The University Wits were already established playwrights when William Shakespeare arrived in London.
When William Shakespeare arrived in London sometime between 1584 and 1595, the London theatre scene was the most vibrant it had ever been. New and dynamic playing companies were being formed, purpose-built theatres were being erected for the first time, and young and exciting playwrights were taking London by storm. Shakespeare could have found no better time to arrive, and all these circumstances would come together to launch him on his own career. In fact, the young Shakespeare would become just one of many playwrights, some already at the height of their fame, from whom he would learn and with whom he would both collaborate and compete.
One clique of playwrights dominated the theatre scene during Shakespeare’s early career. Unlike Shakespeare and Thomas Kyd (see Thomas Kyd and The Spanish Tragedy) they had the advantage of a university education at either Oxford or Cambridge and so have become known as The University Wits. The most important of these was Christopher Marlowe (see Christopher Marlowe and William Shakespeare), but he was only one of a group of professional writers which included John Lyly, George Peele, Robert Greene and Thomas Nashe. Among the first English writers to live by their pens, they were consequently always running out of money, leaving the impression on later generations that they were irredeemably ‘dissolute.’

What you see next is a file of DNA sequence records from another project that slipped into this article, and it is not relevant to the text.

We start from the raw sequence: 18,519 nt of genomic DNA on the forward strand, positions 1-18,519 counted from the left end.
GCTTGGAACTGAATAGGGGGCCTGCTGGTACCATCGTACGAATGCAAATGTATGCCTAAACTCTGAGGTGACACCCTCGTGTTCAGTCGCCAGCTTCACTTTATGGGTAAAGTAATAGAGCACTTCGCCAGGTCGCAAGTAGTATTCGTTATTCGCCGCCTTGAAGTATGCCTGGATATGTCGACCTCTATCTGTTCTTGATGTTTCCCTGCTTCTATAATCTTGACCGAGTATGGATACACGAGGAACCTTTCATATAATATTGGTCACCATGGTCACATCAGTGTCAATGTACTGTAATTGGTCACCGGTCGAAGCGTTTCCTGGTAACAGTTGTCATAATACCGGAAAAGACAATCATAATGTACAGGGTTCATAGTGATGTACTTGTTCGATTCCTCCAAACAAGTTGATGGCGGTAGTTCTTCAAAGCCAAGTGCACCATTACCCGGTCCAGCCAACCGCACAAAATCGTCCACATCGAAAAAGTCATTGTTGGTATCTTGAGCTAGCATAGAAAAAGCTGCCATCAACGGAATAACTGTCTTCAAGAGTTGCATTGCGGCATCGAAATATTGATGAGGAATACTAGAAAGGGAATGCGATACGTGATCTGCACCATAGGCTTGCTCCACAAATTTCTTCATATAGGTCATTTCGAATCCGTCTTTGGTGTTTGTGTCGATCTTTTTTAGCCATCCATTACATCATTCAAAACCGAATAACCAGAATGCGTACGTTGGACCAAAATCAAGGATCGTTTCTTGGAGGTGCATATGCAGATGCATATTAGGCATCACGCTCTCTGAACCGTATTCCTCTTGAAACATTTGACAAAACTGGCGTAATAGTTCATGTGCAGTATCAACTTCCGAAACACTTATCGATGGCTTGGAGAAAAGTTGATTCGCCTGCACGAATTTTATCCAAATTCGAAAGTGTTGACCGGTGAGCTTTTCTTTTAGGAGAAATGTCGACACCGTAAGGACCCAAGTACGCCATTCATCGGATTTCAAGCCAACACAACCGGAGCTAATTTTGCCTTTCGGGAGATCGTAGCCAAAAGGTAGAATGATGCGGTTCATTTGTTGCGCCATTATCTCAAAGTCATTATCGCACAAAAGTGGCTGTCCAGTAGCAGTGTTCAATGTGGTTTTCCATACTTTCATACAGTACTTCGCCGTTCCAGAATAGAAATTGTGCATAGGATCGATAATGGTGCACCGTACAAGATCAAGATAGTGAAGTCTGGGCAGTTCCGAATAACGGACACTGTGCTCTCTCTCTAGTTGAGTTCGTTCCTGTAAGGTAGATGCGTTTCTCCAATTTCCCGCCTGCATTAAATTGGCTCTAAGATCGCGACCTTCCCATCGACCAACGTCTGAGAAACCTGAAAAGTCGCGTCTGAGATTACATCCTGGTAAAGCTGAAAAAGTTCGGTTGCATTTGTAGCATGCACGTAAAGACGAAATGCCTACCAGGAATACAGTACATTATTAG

John Lyly was born in Kent in 1554. Like his much younger contemporary, Christopher Marlowe, he was raised in Canterbury and attended the King’s School. From there he went to Magdalen College, Oxford where he received his MA in 1575. After failing to gain a fellowship he went to London and very quickly became a successful writer. His earliest successes were his prose romances Euphues, or the Anatomy of Wit and its sequel Euphues and His England. Euphues is Greek for ‘graceful’ from which is derived Euphuism, the name given to the elaborate prose style Lyly affected and which had a major impact on his contemporaries including Shakespeare.
In 1583 Lyly took control of the Children of St Paul’s, the boys’ company which performed at the first Blackfriars Theatre, for whom he wrote several prose and verse comedies aimed at a courtly audience, including Endymion, Love’s Metamorphosis, Midas and Mother Bombie. Shakespeare may have originally written The Two Gentlemen of Verona for the boys’ company under Lyly’s influence.
Lyly became involved in the Marprelate Controversy, writing plays and pamphlets attacking the Puritan writer on behalf of the Archbishop of Canterbury. As a result of his activities the boys’ company was closed down in 1590 (see The Playhouse in the Marprelate Controversy).